On Saturday, Andronico’s Community Markets held a day of celebration to reveal to the public the results of seven months of work that have gone into making over its Shattuck Avenue store.
The BHS jazz band and the Cal “Straw Hat” Marching Band were both whipping up lively tunes near the store’s entrance, there were numerous tasting opportunities, and a raffle to benefit Building Opportunities for Self Sufficiency (BOSS) was giving out prizes on the hour. Otherwise it was business as usual, as customers arrived in droves to shop for groceries and take in the new-look grocery store.
Much of the effort has gone into opening up the space, said Jonathan Packman, Executive Director of Marketing for Andronico’s and A.G. Ferrari’s. “We wanted an open design,” he explained, pointing out the chefs working in full view in the store’s back kitchen and places where walls have been torn down to allow better circulation. There are stained concrete floors, wooden crate-like produce bins, and many new elements: an expanded produce section, a gelato station, a new pastry case, olive bar, roast chicken case, and a hot food and salad bar.
The redesign was overseen by Oakland-based Lowney Architecture who also worked on the recently re-opened Gourmet Ghetto Safeway one block north of Andronico’s.
The investment in the Berkeley store follows a restructuring of the Bay Area grocery chain’s parent company which declared bankruptcy in August 2011. It was bought by investors, as was A.G. Ferrari, another local food group, and the two now operate together under new management in San Leandro. Several of the top executives formerly worked at Whole Foods, including its CEO, John Clougher.
The reorganization involved streamlining: two of Berkeley’s four stores — on University and Telegraph — were shuttered. The Solano Avenue one is due for a makeover next year, according to Packman. The other three remaining store are in Los Altos, San Anselmo, and San Francisco. Andronico’s was founded in Berkeley in 1929.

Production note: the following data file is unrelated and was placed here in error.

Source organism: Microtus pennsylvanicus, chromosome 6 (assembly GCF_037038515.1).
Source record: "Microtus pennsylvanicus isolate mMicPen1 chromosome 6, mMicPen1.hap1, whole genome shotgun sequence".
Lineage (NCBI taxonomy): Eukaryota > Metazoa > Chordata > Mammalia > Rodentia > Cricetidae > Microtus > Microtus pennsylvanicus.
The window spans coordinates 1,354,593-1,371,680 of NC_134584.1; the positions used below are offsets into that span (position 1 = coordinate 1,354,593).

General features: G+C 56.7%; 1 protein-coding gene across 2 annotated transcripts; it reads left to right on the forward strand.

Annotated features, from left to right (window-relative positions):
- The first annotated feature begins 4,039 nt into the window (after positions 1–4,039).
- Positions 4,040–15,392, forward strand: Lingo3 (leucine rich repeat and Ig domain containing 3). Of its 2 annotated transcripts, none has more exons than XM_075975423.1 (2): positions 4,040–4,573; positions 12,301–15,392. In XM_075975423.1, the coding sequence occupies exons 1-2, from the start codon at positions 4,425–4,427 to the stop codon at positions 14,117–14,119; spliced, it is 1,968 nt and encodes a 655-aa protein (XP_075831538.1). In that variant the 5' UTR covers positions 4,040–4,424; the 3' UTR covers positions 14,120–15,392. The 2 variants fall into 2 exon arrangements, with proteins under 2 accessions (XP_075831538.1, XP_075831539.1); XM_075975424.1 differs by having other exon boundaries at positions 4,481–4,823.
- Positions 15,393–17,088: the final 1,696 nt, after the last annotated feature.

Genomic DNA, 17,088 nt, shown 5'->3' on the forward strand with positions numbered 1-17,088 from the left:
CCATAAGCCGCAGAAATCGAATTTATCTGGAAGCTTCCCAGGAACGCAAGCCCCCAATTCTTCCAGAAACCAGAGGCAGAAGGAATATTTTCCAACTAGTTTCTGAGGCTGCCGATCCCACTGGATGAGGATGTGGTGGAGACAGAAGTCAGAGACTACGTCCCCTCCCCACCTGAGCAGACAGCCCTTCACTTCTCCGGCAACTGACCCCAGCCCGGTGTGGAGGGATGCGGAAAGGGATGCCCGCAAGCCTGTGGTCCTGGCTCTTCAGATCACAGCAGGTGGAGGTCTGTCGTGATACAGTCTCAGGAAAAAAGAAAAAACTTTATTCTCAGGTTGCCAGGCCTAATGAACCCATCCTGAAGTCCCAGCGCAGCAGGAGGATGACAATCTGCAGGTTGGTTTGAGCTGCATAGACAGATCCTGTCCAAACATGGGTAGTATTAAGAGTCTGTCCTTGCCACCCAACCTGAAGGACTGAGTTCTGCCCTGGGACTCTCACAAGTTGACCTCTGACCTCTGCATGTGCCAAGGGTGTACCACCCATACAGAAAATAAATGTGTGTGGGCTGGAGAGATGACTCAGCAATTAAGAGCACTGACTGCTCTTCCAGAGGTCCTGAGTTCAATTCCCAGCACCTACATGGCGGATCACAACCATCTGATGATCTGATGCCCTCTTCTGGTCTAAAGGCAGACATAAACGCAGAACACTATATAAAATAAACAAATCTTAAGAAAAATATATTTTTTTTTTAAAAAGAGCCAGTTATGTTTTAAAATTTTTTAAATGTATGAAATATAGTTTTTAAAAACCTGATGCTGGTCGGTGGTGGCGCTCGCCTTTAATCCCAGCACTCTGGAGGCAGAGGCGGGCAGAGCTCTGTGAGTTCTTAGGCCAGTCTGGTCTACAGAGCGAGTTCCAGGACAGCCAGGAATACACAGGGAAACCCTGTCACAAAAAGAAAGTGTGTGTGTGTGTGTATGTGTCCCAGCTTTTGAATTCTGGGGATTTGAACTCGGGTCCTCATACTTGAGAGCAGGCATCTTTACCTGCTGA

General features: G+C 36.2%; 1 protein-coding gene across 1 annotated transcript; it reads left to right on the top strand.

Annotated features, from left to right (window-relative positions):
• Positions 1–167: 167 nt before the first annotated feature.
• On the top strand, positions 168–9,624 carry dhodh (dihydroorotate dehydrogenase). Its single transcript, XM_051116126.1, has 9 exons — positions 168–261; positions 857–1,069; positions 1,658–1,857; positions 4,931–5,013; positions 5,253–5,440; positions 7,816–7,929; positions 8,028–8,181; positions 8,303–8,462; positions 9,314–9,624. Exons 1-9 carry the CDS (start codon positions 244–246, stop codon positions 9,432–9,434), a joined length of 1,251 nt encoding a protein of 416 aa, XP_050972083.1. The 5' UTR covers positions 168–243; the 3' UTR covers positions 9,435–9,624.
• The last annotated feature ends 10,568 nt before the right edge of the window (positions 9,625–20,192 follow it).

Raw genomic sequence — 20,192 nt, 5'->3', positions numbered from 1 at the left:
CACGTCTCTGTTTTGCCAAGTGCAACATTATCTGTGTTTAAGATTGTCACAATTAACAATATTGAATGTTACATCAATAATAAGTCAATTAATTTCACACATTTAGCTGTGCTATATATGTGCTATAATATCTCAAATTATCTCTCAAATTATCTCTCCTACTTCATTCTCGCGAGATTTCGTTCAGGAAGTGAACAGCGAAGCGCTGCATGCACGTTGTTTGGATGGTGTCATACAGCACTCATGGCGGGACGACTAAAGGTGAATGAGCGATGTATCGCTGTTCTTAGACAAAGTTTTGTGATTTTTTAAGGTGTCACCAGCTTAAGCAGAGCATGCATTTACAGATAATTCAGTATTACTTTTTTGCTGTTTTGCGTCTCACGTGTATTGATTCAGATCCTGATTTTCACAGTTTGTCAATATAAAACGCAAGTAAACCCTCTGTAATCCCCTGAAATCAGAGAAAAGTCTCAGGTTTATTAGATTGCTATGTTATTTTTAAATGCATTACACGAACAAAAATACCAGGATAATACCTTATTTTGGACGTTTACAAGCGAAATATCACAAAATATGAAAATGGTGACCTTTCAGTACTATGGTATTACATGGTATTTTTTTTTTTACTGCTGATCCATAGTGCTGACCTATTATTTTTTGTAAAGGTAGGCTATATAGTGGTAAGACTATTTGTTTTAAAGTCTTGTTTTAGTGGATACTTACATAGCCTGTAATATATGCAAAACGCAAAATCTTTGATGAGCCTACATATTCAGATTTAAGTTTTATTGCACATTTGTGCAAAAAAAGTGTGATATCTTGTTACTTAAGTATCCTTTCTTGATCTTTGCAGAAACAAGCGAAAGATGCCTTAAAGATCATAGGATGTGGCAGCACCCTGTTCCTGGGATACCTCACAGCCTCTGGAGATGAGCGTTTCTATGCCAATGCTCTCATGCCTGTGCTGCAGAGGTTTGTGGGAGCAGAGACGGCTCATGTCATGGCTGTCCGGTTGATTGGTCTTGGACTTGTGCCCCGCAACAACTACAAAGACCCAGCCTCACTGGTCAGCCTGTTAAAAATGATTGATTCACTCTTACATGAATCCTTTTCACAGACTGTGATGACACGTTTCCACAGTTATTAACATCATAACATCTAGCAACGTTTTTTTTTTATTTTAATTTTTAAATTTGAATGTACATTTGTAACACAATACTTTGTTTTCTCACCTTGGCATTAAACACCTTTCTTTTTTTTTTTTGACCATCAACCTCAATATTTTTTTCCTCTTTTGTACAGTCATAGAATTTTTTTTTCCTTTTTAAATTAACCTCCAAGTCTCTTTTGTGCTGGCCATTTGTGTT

On Saturday, Reid Pomerantz, who has run the chain’s fresh meat and seafood operations for seven years, said he was pleased with how the new counters looked.
“They are actually smaller than before which makes them a little more intimate and better for customer service,” he said. Pomerantz is also proud of the high levels of training his journeyman butchers and fishmongers receive at Andronico’s, explaining that they take a stringent test on top of their union-standard training. “They know about food safety, customer service and product knowledge,” he said. “These guys are our biggest assets.”
Andronico’s prides itself on stocking more speciality items than its competitors. It also likes to help nurture local food start-ups, Packman said, guiding them on the rules and regulations that are involved in getting stocked in a big store, and then showcasing their products. Some of the locally made brands at the Shattuck store include Oakland’s Hodo Soy Beanery, Richmond-made Catahoula Coffee, and Berkeley’s Café Fanny Granola which, since the eponymous café closed, is made by Cassandra Chen at CC Made.
There’s also Three Twins ice cream, which, Packman said, is a particular favorite of his. He has collaborated closely with the San Rafael-based company since its launch, helping to make the leap from Farmers’ Markets to grocery store freezer cabinets. The tubs are in good company: the new Gourmet Ghetto Andronico’s has an impressively large ice cream and gelato section too.
Revamped Safeway opens in heart of Gourmet Ghetto [10.05,12]
Infusion of money should spiff up remaining Andronico’s [11.30.11]
Andronico’s on Telegraph Avenue to close [11.25.11]
Andronico’s to shutter University Avenue store [10.17.11]
Andronico’s and A.G. Ferrari saved from the brink [10.12.11]
Andronico’s files for bankruptcy [08.22.11]
Andronico’s plans recapitalization with new lenders and investors [05.25.11]
Four Berkeley Andronico’s face difficult conditions [05.24.11]
A.G. Ferrari closes Berkeley store, company bankrupt [04.05.11]
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